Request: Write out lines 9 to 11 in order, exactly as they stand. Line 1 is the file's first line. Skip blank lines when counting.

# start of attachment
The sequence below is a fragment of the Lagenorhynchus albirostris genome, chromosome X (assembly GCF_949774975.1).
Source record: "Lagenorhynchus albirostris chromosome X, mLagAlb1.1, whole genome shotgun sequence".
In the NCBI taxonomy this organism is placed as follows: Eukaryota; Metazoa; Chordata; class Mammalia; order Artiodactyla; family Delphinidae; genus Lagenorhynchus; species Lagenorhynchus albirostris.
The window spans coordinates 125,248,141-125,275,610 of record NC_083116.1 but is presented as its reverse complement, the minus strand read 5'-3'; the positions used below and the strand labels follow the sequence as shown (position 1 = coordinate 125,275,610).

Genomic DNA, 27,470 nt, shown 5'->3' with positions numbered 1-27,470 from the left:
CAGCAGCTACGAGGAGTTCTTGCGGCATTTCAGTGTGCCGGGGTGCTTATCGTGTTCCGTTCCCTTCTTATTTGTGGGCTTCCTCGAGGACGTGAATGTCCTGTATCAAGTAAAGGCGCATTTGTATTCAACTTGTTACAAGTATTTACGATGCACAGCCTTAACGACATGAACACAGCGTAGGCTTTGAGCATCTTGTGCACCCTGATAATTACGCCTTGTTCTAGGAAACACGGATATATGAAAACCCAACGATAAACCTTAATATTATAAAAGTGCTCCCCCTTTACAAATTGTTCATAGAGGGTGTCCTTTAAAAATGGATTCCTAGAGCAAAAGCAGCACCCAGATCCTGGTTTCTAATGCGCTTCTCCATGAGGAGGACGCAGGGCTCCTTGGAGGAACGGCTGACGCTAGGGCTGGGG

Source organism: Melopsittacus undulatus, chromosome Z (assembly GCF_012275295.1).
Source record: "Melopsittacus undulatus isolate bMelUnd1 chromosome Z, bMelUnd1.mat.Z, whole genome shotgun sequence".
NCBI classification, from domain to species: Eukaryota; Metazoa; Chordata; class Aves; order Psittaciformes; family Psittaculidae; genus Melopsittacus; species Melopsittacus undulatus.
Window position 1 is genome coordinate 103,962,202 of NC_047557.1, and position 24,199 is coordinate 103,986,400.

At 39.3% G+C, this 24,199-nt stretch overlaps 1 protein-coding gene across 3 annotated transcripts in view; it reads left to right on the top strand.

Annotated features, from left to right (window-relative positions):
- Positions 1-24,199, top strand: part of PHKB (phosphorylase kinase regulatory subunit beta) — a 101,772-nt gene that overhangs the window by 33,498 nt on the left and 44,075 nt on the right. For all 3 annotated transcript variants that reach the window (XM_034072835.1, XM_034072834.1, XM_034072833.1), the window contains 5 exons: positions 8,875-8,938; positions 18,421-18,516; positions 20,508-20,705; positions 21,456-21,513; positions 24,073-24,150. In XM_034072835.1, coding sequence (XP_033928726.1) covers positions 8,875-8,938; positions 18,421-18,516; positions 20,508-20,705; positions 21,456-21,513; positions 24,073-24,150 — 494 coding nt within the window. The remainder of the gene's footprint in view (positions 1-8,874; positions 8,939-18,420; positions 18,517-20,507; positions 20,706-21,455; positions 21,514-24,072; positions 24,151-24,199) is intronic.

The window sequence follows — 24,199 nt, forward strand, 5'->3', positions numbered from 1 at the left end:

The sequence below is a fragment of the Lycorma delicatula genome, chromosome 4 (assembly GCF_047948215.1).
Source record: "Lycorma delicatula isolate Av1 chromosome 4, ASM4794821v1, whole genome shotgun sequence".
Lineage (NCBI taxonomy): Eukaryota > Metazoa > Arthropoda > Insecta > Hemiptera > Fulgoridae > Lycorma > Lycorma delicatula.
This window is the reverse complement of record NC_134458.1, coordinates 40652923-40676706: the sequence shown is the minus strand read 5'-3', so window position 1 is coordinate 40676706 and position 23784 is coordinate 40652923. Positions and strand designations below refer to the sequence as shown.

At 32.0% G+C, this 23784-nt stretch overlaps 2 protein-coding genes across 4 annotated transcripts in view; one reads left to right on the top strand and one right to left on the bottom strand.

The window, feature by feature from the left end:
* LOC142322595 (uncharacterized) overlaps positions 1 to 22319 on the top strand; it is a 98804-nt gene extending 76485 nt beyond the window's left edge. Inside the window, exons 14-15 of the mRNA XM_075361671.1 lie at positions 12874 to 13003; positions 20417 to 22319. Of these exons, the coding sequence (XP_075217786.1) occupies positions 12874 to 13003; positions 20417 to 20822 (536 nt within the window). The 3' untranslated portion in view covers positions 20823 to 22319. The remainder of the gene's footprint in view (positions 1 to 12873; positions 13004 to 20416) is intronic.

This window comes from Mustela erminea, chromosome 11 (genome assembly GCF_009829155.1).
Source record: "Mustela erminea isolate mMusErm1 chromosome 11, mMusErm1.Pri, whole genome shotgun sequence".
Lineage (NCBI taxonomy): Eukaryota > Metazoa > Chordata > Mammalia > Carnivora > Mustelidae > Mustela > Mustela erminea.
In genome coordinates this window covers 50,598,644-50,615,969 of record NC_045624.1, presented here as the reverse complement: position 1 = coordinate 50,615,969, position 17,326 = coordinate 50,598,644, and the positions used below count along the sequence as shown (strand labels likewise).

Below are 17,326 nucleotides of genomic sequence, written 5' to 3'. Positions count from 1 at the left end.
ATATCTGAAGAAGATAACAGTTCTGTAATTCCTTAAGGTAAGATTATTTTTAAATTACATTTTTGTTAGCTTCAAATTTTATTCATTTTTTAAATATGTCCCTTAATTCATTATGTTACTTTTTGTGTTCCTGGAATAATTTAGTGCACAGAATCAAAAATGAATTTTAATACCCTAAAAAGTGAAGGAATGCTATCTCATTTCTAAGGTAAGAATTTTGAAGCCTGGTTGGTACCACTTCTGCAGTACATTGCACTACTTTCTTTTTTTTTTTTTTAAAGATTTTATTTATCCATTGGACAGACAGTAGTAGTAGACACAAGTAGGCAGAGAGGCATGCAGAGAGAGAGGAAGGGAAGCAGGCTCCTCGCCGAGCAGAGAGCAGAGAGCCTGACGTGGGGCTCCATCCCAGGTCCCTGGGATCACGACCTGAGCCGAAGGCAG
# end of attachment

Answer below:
NCBI classification, from domain to species: Eukaryota; Metazoa; Chordata; class Aves; order Psittaciformes; family Psittaculidae; genus Melopsittacus; species Melopsittacus undulatus.
Window position 1 is genome coordinate 103,962,202 of NC_047557.1, and position 24,199 is coordinate 103,986,400.

At 39.3% G+C, this 24,199-nt stretch overlaps 1 protein-coding gene across 3 annotated transcripts in view; it reads left to right on the top strand.